Desperate Tindouf Camps Residents Change the Course towards France

ofpra1The lucky few among the thousands of desperate young Sahrawis settled in the Tindouf camps who manage to flee these camps have started to head to France as illegal immigrants.
Recently, forty of these disenchanted Sahrawis who reached France have applied for asylum in the European country, reported French newspaper “La Croix.” This is a new rising migration phenomenon that is embarrassing the prefecture of Gironde, commented the daily.
Under the title: “In Bordeaux, Sahrawis Seek Asylum in France,” the newspaper said the Sahrawi asylum seekers, aged between 20 and 30, have left everything behind in the camps, including their wives and children, in their attempt to “find a better future.”
Many of these illegal immigrants are member of an opposition movement, dubbed Youth Movement for Change (MJPC,) which rejects Algeria’s interference in their internal affairs in Tindouf as well as the diktat of the Polisario Front, wrote the author of the article.
The Sahrawis, who arrived in France more than five months ago, are still waiting for the French Office for the Protection of Refugees and Stateless Persons (Ofpra) to process their asylum applications.
One of these young Sahrawis was quoted by the newspaper as saying that their situation in Bordeaux is better than in the Tindouf camps, even if they do not have the right to work and live only on a temporary allowance of € 300 per month granted by the French State.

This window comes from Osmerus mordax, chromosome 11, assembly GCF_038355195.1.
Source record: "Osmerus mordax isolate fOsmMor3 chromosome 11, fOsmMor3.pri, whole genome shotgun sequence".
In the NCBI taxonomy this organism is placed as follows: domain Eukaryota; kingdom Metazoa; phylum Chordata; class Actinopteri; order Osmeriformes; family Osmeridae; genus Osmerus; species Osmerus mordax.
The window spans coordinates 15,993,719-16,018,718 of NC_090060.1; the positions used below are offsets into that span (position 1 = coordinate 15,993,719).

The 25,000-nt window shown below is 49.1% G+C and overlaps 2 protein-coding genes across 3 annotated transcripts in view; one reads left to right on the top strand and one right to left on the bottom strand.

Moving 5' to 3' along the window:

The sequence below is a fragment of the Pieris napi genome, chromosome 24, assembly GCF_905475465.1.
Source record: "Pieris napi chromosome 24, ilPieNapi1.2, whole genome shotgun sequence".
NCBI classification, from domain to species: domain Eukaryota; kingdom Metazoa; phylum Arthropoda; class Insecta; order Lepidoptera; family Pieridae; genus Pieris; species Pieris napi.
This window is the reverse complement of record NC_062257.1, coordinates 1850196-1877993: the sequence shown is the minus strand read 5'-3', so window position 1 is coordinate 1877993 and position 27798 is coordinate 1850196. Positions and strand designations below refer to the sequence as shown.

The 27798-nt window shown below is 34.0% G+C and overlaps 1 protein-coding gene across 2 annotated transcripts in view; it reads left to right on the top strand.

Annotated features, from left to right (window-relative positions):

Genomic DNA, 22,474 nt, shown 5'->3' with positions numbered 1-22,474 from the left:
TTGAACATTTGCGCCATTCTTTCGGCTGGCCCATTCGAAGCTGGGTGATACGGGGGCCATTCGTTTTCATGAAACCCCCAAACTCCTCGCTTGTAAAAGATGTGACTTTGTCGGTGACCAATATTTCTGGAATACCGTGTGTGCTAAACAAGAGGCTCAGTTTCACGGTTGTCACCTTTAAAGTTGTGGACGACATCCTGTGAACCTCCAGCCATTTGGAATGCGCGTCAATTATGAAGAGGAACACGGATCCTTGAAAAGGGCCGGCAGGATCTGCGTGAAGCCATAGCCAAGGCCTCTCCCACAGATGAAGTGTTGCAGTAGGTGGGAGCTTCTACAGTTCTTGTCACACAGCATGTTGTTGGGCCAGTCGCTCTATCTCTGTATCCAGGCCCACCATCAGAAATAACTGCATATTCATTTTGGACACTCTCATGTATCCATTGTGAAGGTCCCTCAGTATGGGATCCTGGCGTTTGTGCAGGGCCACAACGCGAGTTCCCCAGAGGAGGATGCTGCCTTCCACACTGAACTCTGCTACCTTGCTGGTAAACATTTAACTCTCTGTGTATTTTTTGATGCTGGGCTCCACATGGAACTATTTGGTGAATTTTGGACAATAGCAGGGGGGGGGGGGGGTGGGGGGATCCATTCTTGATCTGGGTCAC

The situation in the camps “is much worse,” said the young Sahrawi bitterly. “There in the refugee camps, there is no work, no water, no electricity or medical care.”
The Bordeaux-based daily “Sud-Ouest” had published early June a reporting on the presence in Bordeaux of 35 Sahrawi immigrants living in cattle cars stationed in a closed railway line in the Saint-Jean train station.
In the past, the Sahrawis who succeeded to escape from the hell of Tindouf used to go to Mauritania, Morocco, the Canary Islands, and especially to Spain.
However, since the economic crisis struck Spain, which is currently recording one of the highest unemployment rates in the European Union, the fleeing Sahrawis changed the course and started heading towards France. French experts warn that this new migration phenomenon is likely to increase in the absence of a final settlement of the Western Sahara conflict.

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